Cambridge Dictionaries online Cambridge Dictionaries online

The most popular online dictionary and thesaurus for learners of English

English definition of “the Mason-Dixon Line”

the Mason-Dixon Line

noun [S] uk   /ˌmeɪ.sənˈdɪk.sənˌlaɪn/ us  
the border between the states of Maryland and Pennsylvania in the US, traditionally considered to mark the division between the north and south of the US
(Definition of the Mason-Dixon Line from the Cambridge Advanced Learners Dictionary & Thesaurus © Cambridge University Press)
What is the pronunciation of the Mason-Dixon Line?
Add Cambridge dictionaries to your browser to your website

Translations of “the Mason-Dixon Line”

Word of the Day

bright spark

a person who is intelligent, and full of energy and enthusiasm

Word of the Day

Highly delighted, bitterly disappointed, ridiculously cheap: adverbs for emphasis.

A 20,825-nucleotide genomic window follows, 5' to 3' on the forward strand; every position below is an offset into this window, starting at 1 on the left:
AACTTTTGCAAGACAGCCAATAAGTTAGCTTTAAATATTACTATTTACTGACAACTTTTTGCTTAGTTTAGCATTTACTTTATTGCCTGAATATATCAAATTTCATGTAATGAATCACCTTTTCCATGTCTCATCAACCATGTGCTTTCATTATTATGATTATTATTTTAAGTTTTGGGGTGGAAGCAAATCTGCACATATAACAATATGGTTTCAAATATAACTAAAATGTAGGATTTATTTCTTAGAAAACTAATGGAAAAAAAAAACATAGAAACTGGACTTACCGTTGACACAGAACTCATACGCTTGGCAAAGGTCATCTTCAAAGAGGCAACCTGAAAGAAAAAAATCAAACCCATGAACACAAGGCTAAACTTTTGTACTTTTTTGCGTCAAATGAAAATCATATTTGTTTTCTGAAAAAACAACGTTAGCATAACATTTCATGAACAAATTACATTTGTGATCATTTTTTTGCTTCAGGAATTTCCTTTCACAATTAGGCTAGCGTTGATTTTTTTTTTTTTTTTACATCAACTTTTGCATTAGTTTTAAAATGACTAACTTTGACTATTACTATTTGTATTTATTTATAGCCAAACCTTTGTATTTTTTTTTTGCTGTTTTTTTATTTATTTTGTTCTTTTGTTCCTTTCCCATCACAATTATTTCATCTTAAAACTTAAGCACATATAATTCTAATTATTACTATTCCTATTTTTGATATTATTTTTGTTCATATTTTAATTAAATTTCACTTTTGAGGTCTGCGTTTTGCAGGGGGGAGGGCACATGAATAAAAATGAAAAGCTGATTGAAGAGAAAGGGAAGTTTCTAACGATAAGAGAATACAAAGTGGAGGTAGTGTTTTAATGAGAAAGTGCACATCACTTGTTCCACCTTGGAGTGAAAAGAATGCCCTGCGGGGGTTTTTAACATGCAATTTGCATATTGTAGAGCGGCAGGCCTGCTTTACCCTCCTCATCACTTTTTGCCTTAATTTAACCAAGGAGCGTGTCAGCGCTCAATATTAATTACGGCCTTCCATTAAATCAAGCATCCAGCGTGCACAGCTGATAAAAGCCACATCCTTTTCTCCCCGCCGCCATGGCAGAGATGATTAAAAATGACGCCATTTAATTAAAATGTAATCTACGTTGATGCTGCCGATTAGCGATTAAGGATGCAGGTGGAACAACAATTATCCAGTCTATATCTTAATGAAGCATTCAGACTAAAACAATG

by Liz Walter,
October 22, 2014
We often make adjectives stronger by putting an adverb in front of them. The most common ones are very and, for a stronger meaning, extremely: He was very pleased. The ship is extremely large. However, we don’t use very or extremely for adjectives that already have a strong meaning, for example fantastic,

Read More 

life tracking noun

October 20, 2014
the use of one or more devices or apps to monitor health, exercise, how time is spent, etc.

Read More